New Zealand's pork sector says it is disappointed at a further delay to the introduction of country of origin labelling regulations.
The Government announced regulations covering fresh/chilled food, including pork and cured pork, have been delayed from November 2021 until February 2022.
"We were eagerly awaiting these regulations to come into force in November," chief executive of NZ Pork, David Baines said.
Without the regulations, imported pork could be "hidden" in ham and bacon processed in New Zealand under the label "Made in New Zealand," Baines said.
"Our research tells us that many consumers are surprised that the pork in these products may be imported from a number of countries."
The three month delay was "hugely frustrating" for Kiwi farmers, especially when cheaper pork imports - that didn't have to meet New Zealand's high welfare or environmental standards - could be presented to consumers without clear labelling, Baines said.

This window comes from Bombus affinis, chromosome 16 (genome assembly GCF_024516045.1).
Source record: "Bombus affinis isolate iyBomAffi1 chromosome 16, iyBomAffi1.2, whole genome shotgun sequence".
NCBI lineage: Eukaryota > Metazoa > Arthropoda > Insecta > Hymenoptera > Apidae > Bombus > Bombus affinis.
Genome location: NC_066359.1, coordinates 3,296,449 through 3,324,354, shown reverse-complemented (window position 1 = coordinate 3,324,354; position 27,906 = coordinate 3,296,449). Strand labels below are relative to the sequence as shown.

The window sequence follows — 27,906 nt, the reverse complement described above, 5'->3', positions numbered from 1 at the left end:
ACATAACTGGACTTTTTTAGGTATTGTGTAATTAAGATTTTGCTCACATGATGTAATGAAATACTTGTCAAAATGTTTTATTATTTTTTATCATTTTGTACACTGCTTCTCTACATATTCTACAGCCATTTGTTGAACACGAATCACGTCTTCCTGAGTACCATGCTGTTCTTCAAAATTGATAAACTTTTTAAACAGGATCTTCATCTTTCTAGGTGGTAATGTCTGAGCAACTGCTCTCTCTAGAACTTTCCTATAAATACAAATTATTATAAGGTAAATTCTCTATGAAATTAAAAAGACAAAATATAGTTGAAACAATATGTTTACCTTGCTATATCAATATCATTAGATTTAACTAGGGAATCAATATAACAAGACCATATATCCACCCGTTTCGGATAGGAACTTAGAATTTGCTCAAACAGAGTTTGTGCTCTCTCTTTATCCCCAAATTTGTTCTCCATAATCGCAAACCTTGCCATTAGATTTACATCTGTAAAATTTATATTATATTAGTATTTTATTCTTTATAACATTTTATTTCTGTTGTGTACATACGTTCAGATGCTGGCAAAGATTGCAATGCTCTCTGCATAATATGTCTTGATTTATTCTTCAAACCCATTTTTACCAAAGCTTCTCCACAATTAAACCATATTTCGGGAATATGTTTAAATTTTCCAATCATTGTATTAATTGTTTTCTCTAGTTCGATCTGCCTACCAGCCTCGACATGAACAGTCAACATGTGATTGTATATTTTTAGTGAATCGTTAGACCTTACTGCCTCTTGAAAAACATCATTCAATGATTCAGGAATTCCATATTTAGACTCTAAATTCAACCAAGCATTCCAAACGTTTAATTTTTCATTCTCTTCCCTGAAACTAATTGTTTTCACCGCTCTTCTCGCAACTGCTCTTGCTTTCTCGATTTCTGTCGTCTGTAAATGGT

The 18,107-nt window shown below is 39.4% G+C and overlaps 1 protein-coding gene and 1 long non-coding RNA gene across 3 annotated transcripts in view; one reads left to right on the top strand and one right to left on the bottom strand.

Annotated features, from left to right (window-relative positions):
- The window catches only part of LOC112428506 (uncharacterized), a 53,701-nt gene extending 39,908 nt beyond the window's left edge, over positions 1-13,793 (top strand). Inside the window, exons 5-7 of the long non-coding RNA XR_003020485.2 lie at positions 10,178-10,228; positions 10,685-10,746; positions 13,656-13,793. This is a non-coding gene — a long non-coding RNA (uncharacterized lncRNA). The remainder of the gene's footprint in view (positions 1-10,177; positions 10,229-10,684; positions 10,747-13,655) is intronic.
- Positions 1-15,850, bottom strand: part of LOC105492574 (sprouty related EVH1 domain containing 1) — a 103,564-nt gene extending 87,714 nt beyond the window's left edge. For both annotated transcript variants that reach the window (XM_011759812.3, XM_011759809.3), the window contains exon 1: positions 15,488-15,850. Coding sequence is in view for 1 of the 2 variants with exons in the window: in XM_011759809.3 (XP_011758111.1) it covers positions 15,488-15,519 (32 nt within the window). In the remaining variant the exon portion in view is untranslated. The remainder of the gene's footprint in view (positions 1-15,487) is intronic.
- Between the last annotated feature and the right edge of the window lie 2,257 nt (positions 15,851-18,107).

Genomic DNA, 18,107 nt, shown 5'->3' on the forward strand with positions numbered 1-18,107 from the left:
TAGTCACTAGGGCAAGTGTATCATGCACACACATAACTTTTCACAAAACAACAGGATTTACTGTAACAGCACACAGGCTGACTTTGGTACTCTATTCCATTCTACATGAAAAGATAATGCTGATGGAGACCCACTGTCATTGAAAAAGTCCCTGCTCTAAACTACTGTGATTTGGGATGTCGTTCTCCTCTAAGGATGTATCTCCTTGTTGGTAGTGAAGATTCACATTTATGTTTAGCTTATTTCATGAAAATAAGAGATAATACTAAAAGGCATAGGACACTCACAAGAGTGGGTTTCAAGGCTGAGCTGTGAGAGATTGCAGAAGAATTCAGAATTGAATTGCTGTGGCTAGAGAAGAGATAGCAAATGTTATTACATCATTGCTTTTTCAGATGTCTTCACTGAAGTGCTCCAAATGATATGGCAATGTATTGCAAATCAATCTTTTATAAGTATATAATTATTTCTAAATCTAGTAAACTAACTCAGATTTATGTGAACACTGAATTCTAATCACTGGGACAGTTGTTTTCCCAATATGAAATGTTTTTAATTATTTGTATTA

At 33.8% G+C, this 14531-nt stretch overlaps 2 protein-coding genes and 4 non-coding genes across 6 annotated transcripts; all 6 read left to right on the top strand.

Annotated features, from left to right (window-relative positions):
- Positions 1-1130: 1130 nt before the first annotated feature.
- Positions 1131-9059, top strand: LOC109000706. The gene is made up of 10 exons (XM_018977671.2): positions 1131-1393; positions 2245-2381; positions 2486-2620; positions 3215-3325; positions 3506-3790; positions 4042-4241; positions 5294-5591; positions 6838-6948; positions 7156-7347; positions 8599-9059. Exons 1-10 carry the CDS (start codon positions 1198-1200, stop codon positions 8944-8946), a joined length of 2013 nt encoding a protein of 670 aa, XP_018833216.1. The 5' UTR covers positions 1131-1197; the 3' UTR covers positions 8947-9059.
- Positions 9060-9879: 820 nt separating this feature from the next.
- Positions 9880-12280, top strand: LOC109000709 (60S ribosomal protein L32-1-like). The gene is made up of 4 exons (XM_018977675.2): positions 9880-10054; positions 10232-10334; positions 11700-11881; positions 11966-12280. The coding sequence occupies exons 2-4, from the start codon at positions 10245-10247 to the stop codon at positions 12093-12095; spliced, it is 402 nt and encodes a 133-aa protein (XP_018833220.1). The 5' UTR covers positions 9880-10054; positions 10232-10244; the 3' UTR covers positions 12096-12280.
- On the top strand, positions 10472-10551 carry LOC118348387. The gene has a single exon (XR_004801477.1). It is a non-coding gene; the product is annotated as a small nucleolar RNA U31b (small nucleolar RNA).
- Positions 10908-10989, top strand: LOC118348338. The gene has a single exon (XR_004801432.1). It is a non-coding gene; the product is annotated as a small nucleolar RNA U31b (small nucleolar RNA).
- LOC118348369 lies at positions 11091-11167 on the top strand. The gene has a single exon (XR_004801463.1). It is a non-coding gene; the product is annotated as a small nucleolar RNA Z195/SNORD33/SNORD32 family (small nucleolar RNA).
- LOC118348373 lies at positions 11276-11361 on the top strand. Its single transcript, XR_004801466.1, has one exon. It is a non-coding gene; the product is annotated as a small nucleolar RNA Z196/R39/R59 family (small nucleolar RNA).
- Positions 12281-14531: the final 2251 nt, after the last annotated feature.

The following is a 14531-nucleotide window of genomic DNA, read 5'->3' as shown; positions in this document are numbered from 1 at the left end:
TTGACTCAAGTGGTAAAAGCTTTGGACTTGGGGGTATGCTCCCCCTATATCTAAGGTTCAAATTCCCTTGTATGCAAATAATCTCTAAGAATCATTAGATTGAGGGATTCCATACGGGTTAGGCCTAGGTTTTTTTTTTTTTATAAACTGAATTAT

"While we appreciate the delay is due to the disruption and uncertainty caused to business by the re-emergence of Covid-19, we are particularly disappointed that the regulations will not be in place for the Christmas period like we expected."
Despite the regulatory delay, NZ Pork still encouraged consumers to look at labels and ask retailers for New Zealand born and raised pork, especially going into the Christmas ham season, Baines said.
The regulations will enable consumers to be more informed as to where their food was imported from, and what pork was New Zealand born and raised, Baines said.
However, NZ Pork remained concerned the regulations were not comprehensive, because they would not apply to all imported pork.
"The regulations will only cover fresh, chilled pork and cured pork. Pork processed in other ways will not have to be labelled," Baines said.
"That means imported pork would be labelled with its country of origin if presented as 'fresh' (chilled), while the same product, if marinated or infused, would sit alongside New Zealand pork and escape the need for labelling as imported."
This was not the first delay for country of origin labelling regulations.
The Government announced an initial delay in May 2020 as part of its measures to manage business disruption due to Covid-19.